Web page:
# Banana Arbitrage

Photo: jetheriot

Bananas are a popular topic on this blog. In February, a reader wrote in with this odd banana stand pricing phenomenon. And in 2008, Dubner explored the potentially tenuous economics of the far-flung fruit.

I’ve recently run across something similar to the banana stand case: the Starbucks closest to my apartment now sells bananas at the counter for \$1 each, while right outside the door, a fruit stand sells them for 25 cents each, or 5 for \$1. And the fruit stand bananas are always better looking than the ones at the Starbucks register.

Now, I can’t say I’ve ever seen anyone buy one of the Starbucks bananas. I certainly try to watch when I’m in there, but for a store as carefully orchestrated as Starbucks, I can’t imagine that they would waste counter space on a product that doesn’t sell. Though maybe with the huge margin they presumably get on each banana, they have to sell just one or two to justify it.

So, ideas for banana arbitrage, anyone? Also, what other examples can you think of where huge price discrepancies for the same product exist in such close proximity?

1. Troy says:

When I was a kid, my dad was in the wholesale grocery business. He got a good deal on some off-brand canned tuna and figured he could unload it cheap and still make a killing. So he marks the tuna at 25 cents a can. The stuff sits…and it sits…and it sits. So he “marks it down” to 3 cans for a dollar…and can’t keep the stuff on the shelf. People respond to the PERCEPTION of a deal in really odd ways!

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2. Chrisfs says:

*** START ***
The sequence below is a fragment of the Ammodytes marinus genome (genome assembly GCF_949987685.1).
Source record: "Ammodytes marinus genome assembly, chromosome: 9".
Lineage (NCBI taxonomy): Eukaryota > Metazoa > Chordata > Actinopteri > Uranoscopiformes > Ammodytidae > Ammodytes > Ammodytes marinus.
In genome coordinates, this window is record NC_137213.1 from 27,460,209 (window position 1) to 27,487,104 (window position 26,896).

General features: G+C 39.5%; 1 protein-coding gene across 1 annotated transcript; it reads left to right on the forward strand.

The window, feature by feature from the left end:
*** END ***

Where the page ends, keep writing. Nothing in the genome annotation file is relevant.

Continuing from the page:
While it is amusing and a bit frustrating to see that, it’s not arbitrage until you can buy the bananas from the stand for 5 for a \$1 and sell them to Starbucks for \$0.50 each. That would be awesome.

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3. artemis says:

within any store there is usually a vending machine selling soda at a different price very close by.

Eggs are more expensive in bulk everywhere I have ever shopped. The price per egg is more for 1.5 dozen than for 1 dozen, and god forbid you go in a “warehouse” store, where the price for six dozen is usually twice the price per egg for a dozen.

Regarding all the “well they have them for smoothies anyways”, you will often see this banana affect at other types of convenience stops as well, not just starbucks.

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• Rajat says:

I’ve had the opposite issue with eggs at a grocery store near my last apartment. Due to difference in pricing on store brand eggs vs. brand name eggs, it was cheaper for me to buy a dozen eggs than half a dozen. Not cheaper by unit, but cheaper total; I could buy a dozen, throw out 6 eggs, and still have a better deal. They eventually repriced them to make sense.

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4. Richard Gay says:

In this case, it’s not about the price. Starbucks doesn’t care if that banana ever sell. In fact, it might be plastic. It’s all about projecting a healthy food image that helps the customer think he’s eating healthy while downing those 500 calories of sugar.

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5. Lassie says:

I see now a basket of bananas, apples, and pears, 89 cents each, at the checkout counter at the gas station, and little packets of nuts and trail mix. Otherwise, the store is full of soda, beer, chips, and junk food. I think there are some people who WANT a healthy choice, (or maybe the fruits and nuts are just put there for impulse buying) because this is a fairly recent development. Buy a bag of chips for \$3 or a banana for 89 cents –

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6. Owinok says:

To my mind, the main reason that Starbucks stocks bananas is because they are an ingredient for smoothies. So the opportunity costs for a banana in the store is close to the dollar because that is probably its value in a smoothie. the store is making a decision between turning the banana into a smoothie or sell it away.

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